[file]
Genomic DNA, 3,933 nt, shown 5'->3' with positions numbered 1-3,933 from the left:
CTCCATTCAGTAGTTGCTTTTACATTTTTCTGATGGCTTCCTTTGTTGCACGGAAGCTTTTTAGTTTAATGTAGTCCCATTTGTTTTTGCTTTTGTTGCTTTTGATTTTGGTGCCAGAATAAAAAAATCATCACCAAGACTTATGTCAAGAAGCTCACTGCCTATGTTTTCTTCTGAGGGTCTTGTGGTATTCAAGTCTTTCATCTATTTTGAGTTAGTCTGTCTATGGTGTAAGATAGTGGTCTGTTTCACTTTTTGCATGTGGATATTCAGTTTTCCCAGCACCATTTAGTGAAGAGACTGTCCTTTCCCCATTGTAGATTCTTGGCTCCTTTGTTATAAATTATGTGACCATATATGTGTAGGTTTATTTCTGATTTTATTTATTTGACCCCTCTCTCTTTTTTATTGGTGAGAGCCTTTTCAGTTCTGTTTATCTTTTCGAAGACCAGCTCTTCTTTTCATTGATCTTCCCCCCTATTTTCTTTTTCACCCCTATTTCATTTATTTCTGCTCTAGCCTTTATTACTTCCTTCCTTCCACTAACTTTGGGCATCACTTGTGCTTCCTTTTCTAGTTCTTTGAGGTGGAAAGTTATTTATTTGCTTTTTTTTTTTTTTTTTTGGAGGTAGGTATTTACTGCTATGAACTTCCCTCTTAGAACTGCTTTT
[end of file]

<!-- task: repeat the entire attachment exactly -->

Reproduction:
Genomic DNA, 3,933 nt, shown 5'->3' with positions numbered 1-3,933 from the left:
CTCCATTCAGTAGTTGCTTTTACATTTTTCTGATGGCTTCCTTTGTTGCACGGAAGCTTTTTAGTTTAATGTAGTCCCATTTGTTTTTGCTTTTGTTGCTTTTGATTTTGGTGCCAGAATAAAAAAATCATCACCAAGACTTATGTCAAGAAGCTCACTGCCTATGTTTTCTTCTGAGGGTCTTGTGGTATTCAAGTCTTTCATCTATTTTGAGTTAGTCTGTCTATGGTGTAAGATAGTGGTCTGTTTCACTTTTTGCATGTGGATATTCAGTTTTCCCAGCACCATTTAGTGAAGAGACTGTCCTTTCCCCATTGTAGATTCTTGGCTCCTTTGTTATAAATTATGTGACCATATATGTGTAGGTTTATTTCTGATTTTATTTATTTGACCCCTCTCTCTTTTTTATTGGTGAGAGCCTTTTCAGTTCTGTTTATCTTTTCGAAGACCAGCTCTTCTTTTCATTGATCTTCCCCCCTATTTTCTTTTTCACCCCTATTTCATTTATTTCTGCTCTAGCCTTTATTACTTCCTTCCTTCCACTAACTTTGGGCATCACTTGTGCTTCCTTTTCTAGTTCTTTGAGGTGGAAAGTTATTTATTTGCTTTTTTTTTTTTTTTTTTGGAGGTAGGTATTTACTGCTATGAACTTCCCTCTTAGAACTGCTTTT